This scenario was brought to light in a Virginia Letter Ruling, No 12-207, issued on December 13, 2012. In the ruling, the unfortunate requestor was a dealer in Virginia and sold materials to a customer who constructs US embassies overseas. The material purchases are shipped to the dealer’s consolidating receiving point (CRP) in Virginia. The materials are temporarily stored and prepared for overseas shipment.

The ruling started by addressing a Virginia construction company that improves real estate and furnishes tangible personal property to become real estate outside of Virginia. Like most states, Virginia takes the position that, in that scenario, the dealer is the end user of the TPP and owes use tax. However, Virginia has an exemption for contractors who purchase TPP “used solely in another state or in a foreign country.” Specifically, the contractor can obtain a certificate of exemption if certain criteria are met. Further, the Virginia Department of Revenue went out of its way to remind contractors that a resale exemption does not work in this scenario because the contractor is the end user of real property and is not a reseller of TPP.

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Everyone has seen the clever IPhone commercials, which promote its applications (“Apps”) and states the famous phrase “there’s an app for that!” Some sources even boast that as of the end of 2012, there were some 750,000 apps available on the Iphone App Store. From useful apps like ESPN, Shazam, and Urbanspoon, to useless apps like Have2P Restroom Locator, Can I Drive Yet, and How to Text A Girl, there truly might be an app for everyone. There are even Apps like Bargain Bin which locates apps that are on sale.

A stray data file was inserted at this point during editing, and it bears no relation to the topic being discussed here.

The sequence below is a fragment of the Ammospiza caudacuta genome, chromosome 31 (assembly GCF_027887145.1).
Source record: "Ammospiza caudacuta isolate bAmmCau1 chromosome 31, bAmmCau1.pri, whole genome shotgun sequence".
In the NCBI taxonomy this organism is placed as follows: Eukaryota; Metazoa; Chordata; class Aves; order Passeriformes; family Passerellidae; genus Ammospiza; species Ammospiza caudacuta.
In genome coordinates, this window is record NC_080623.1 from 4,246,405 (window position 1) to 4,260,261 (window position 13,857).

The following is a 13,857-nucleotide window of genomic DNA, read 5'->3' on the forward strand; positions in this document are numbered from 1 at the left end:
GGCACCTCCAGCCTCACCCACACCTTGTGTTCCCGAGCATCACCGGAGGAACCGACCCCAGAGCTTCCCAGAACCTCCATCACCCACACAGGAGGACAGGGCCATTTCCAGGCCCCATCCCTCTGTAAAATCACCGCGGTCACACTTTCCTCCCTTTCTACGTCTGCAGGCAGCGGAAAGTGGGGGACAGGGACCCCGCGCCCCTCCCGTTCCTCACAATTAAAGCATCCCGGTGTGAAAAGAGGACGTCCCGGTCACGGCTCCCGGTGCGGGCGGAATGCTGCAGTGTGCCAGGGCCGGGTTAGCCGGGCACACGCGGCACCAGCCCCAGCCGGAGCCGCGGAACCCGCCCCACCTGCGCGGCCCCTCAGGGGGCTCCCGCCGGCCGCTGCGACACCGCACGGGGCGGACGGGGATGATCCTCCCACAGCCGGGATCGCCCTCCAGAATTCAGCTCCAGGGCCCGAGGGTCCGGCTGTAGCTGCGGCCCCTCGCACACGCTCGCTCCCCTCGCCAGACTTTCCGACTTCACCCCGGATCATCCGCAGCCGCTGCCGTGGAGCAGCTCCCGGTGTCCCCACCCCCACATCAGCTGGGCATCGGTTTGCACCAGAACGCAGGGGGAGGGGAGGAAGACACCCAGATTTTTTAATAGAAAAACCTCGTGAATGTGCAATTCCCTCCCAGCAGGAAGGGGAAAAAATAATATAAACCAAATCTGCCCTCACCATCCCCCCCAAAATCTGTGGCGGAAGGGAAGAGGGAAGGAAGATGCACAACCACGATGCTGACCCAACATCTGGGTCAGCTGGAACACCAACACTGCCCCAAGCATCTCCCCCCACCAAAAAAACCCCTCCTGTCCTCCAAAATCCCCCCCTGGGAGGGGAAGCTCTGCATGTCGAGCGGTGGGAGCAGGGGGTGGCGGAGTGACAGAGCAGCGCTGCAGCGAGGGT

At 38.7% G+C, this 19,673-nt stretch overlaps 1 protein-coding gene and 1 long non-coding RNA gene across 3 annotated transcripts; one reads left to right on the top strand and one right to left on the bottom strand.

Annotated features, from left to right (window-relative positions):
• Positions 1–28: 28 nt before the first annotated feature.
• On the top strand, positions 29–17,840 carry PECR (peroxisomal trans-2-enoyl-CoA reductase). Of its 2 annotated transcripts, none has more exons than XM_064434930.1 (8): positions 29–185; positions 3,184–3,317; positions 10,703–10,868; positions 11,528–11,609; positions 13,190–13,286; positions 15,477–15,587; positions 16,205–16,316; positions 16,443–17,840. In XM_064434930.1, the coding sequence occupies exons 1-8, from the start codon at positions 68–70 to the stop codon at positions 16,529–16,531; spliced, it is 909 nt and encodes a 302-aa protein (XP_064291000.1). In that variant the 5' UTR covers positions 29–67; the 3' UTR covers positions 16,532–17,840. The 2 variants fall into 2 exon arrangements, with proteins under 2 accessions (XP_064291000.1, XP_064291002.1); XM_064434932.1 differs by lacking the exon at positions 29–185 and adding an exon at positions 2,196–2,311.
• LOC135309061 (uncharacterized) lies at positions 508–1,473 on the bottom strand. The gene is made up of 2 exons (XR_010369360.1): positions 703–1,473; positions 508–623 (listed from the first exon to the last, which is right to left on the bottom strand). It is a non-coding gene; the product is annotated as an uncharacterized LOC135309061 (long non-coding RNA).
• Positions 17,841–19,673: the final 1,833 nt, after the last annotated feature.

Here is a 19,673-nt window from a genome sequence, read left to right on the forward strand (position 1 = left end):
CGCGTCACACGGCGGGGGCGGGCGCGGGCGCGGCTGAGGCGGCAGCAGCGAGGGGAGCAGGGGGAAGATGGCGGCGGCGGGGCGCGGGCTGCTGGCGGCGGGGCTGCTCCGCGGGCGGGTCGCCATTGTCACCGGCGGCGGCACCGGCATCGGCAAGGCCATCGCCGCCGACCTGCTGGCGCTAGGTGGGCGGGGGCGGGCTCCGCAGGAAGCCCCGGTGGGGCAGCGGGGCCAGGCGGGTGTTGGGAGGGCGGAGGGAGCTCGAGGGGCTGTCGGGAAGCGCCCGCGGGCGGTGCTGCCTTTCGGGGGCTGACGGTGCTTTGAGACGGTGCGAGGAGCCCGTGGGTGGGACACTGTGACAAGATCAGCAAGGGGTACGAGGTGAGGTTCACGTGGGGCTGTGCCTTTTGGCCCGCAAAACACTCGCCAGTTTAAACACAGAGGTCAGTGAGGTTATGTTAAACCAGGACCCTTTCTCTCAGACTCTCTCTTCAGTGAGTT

App.jpgAttempting to cash in, many people and businesses have attempted to create their own apps to eventually sell to Apple. While most just think about hitting it big, the state and local tax attorney in me wonders where the sale of an app is taking place and if this type of transaction is subject to sales tax. Continue reading

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This week in February, 2013, the legendary Jerry Buss lost his battle with cancer. Sports fans, like myself, view Dr. Buss’s accomplishments unmatched in the sports world. For the uniformed, Dr. Buss owned several sports franchises in Los Angeles, most notably the L.A. Lakers of the NBA. During his tenure, Dr. Buss maintained high profile superstars in Los Angeles such as Kareem Abdul-Jabbar, Magic Johnson, Shaquille O’Neal, and Kobe Bryant. Further, his prized Lakers won an unfathomable 10 NBA Championships since his purchase of the franchise in 1979 for a then-record $67.5 million.